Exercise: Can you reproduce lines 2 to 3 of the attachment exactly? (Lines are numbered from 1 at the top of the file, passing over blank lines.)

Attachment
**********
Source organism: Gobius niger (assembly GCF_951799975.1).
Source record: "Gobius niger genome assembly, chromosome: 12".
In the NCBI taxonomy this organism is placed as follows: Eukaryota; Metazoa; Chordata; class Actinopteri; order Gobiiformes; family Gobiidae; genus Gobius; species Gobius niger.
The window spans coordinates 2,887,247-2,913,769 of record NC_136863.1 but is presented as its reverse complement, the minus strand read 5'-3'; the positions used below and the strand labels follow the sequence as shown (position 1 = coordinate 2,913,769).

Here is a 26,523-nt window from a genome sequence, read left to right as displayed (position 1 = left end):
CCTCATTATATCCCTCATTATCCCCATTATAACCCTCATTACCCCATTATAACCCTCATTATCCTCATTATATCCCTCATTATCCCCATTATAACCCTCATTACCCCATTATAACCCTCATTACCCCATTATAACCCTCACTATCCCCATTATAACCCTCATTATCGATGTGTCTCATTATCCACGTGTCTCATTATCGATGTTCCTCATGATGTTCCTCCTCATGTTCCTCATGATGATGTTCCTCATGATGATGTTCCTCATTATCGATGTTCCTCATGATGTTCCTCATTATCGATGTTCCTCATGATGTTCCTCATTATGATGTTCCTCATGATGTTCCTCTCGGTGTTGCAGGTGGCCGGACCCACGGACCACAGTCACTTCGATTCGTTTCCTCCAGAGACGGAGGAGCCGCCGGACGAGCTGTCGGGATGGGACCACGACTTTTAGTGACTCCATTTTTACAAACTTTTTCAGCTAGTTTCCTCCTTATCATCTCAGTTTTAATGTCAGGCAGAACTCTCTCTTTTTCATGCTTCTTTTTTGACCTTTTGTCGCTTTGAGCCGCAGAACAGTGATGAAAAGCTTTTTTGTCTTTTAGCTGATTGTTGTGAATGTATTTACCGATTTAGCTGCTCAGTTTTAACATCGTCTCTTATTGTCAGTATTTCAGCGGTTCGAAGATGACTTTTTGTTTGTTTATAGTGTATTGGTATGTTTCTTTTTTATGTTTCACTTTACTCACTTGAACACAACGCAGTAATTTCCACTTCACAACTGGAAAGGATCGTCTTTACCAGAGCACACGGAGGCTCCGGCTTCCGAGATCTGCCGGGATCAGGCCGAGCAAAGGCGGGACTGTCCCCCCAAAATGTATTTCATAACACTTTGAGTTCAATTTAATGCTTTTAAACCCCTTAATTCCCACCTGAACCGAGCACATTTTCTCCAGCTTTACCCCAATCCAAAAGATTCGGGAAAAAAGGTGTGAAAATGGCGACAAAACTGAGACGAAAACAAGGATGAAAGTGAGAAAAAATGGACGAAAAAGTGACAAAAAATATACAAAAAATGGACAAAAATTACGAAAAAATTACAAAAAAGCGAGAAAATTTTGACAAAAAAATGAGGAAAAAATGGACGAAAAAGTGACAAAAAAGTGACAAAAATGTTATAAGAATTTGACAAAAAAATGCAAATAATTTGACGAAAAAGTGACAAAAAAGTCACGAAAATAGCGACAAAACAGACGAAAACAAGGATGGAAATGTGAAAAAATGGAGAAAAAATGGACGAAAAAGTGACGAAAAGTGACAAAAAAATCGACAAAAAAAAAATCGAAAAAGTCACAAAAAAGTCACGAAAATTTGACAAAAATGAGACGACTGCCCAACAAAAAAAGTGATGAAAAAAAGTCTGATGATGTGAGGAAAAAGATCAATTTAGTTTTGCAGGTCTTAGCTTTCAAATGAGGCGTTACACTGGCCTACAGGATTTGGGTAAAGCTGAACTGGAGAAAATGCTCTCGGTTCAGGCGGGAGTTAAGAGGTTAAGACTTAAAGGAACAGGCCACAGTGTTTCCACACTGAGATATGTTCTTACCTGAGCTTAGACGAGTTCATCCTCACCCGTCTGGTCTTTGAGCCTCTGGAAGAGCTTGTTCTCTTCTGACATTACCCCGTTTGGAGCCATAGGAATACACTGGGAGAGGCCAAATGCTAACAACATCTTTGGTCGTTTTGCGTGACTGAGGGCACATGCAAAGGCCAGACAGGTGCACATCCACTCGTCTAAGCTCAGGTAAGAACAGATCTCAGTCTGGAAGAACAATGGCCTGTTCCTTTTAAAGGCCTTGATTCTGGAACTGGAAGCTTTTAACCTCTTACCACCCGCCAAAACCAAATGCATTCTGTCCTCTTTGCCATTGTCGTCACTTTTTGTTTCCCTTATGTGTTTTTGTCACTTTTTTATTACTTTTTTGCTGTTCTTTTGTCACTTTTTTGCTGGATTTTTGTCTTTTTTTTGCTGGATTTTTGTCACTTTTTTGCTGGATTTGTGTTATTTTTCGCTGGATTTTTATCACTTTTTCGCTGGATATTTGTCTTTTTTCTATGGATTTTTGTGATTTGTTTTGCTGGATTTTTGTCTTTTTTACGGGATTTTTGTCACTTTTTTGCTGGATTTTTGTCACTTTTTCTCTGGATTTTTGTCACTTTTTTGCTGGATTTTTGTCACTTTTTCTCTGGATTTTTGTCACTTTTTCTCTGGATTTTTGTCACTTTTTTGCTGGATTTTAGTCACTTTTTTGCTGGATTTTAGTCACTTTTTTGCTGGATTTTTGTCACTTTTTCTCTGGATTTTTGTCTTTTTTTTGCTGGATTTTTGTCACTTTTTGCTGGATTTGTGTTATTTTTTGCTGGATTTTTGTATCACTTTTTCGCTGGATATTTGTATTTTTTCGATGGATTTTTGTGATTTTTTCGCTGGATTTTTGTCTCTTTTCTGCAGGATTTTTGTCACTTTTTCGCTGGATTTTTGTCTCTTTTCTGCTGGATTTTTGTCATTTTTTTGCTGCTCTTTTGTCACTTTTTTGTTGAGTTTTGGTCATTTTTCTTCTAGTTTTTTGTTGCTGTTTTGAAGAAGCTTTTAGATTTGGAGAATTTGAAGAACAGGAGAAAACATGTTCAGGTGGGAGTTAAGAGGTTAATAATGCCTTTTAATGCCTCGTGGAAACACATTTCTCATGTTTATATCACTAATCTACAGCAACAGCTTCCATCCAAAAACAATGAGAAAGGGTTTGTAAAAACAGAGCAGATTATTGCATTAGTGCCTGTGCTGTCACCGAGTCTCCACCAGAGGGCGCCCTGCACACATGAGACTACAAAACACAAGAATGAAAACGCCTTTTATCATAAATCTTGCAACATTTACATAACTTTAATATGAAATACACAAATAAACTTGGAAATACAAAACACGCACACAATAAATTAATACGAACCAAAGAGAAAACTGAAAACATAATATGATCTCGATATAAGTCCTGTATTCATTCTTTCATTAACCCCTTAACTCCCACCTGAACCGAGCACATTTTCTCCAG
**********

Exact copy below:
Source record: "Gobius niger genome assembly, chromosome: 12".
In the NCBI taxonomy this organism is placed as follows: Eukaryota; Metazoa; Chordata; class Actinopteri; order Gobiiformes; family Gobiidae; genus Gobius; species Gobius niger.